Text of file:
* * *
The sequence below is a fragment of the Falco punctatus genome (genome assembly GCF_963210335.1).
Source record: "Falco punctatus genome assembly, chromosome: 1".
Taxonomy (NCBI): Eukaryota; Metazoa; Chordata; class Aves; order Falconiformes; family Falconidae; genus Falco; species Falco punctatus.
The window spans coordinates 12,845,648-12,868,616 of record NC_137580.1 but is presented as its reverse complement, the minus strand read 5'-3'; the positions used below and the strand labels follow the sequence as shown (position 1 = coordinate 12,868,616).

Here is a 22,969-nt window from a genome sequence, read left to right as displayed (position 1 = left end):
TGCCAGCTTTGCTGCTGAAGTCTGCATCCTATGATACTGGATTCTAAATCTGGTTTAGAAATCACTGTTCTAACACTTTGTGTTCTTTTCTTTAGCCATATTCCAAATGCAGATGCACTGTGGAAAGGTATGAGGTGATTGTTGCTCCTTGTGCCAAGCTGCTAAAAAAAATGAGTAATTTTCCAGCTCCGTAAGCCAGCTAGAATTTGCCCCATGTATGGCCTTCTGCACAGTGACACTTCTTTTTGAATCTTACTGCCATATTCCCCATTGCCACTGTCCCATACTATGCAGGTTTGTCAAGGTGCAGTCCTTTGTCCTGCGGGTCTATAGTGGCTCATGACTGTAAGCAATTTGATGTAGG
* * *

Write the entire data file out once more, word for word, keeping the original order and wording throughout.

The sequence below is a fragment of the Falco punctatus genome (genome assembly GCF_963210335.1).
Source record: "Falco punctatus genome assembly, chromosome: 1".
Taxonomy (NCBI): Eukaryota; Metazoa; Chordata; class Aves; order Falconiformes; family Falconidae; genus Falco; species Falco punctatus.
The window spans coordinates 12,845,648-12,868,616 of record NC_137580.1 but is presented as its reverse complement, the minus strand read 5'-3'; the positions used below and the strand labels follow the sequence as shown (position 1 = coordinate 12,868,616).

Here is a 22,969-nt window from a genome sequence, read left to right as displayed (position 1 = left end):
TGCCAGCTTTGCTGCTGAAGTCTGCATCCTATGATACTGGATTCTAAATCTGGTTTAGAAATCACTGTTCTAACACTTTGTGTTCTTTTCTTTAGCCATATTCCAAATGCAGATGCACTGTGGAAAGGTATGAGGTGATTGTTGCTCCTTGTGCCAAGCTGCTAAAAAAAATGAGTAATTTTCCAGCTCCGTAAGCCAGCTAGAATTTGCCCCATGTATGGCCTTCTGCACAGTGACACTTCTTTTTGAATCTTACTGCCATATTCCCCATTGCCACTGTCCCATACTATGCAGGTTTGTCAAGGTGCAGTCCTTTGTCCTGCGGGTCTATAGTGGCTCATGACTGTAAGCAATTTGATGTAGG